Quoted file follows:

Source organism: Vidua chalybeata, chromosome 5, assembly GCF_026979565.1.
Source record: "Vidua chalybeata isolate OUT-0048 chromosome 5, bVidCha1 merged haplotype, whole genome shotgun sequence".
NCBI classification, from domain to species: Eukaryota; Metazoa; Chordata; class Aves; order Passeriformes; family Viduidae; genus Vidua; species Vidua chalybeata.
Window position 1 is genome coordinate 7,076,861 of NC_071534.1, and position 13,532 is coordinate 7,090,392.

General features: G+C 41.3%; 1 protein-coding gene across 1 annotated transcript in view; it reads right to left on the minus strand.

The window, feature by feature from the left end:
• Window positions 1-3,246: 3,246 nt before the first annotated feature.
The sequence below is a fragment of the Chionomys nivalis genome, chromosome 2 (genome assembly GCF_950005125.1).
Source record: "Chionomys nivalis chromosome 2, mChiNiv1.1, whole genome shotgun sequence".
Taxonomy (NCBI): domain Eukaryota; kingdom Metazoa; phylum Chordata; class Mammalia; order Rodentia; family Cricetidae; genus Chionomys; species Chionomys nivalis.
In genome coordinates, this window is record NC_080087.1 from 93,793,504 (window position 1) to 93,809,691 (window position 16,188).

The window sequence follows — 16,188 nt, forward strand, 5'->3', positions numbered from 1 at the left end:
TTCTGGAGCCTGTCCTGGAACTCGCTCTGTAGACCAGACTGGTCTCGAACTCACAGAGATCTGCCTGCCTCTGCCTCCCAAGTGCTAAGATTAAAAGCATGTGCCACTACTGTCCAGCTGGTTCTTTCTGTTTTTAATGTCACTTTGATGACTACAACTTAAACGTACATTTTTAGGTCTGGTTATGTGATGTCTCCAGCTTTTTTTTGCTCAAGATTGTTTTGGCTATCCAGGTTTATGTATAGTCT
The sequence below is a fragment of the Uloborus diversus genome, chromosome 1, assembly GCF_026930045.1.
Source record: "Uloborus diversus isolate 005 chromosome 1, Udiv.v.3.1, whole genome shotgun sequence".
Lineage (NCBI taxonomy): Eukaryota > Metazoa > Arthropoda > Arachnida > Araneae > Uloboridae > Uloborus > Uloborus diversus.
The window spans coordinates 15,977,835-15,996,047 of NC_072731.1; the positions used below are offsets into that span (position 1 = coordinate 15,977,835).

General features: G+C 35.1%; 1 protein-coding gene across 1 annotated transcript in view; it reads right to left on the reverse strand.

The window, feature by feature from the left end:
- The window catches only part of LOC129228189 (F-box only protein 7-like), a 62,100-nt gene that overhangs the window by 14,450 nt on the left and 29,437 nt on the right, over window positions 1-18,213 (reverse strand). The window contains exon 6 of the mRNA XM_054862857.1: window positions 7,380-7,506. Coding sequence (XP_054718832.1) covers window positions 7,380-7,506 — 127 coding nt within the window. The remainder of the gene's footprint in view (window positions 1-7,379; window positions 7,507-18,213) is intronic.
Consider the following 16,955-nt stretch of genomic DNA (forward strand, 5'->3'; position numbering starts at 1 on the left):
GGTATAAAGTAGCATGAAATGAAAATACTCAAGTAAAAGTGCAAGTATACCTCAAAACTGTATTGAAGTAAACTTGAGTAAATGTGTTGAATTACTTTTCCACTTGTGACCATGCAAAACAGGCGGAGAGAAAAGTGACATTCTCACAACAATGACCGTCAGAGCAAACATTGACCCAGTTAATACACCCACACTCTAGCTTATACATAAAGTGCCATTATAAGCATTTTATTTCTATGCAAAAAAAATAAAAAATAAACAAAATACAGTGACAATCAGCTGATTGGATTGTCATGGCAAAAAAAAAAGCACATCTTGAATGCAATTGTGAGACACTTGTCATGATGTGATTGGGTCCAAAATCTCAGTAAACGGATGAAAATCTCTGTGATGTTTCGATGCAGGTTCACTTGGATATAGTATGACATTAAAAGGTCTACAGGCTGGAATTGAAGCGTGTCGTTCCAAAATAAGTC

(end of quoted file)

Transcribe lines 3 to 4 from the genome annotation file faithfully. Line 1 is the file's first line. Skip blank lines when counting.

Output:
NCBI classification, from domain to species: Eukaryota; Metazoa; Chordata; class Aves; order Passeriformes; family Viduidae; genus Vidua; species Vidua chalybeata.
Window position 1 is genome coordinate 7,076,861 of NC_071534.1, and position 13,532 is coordinate 7,090,392.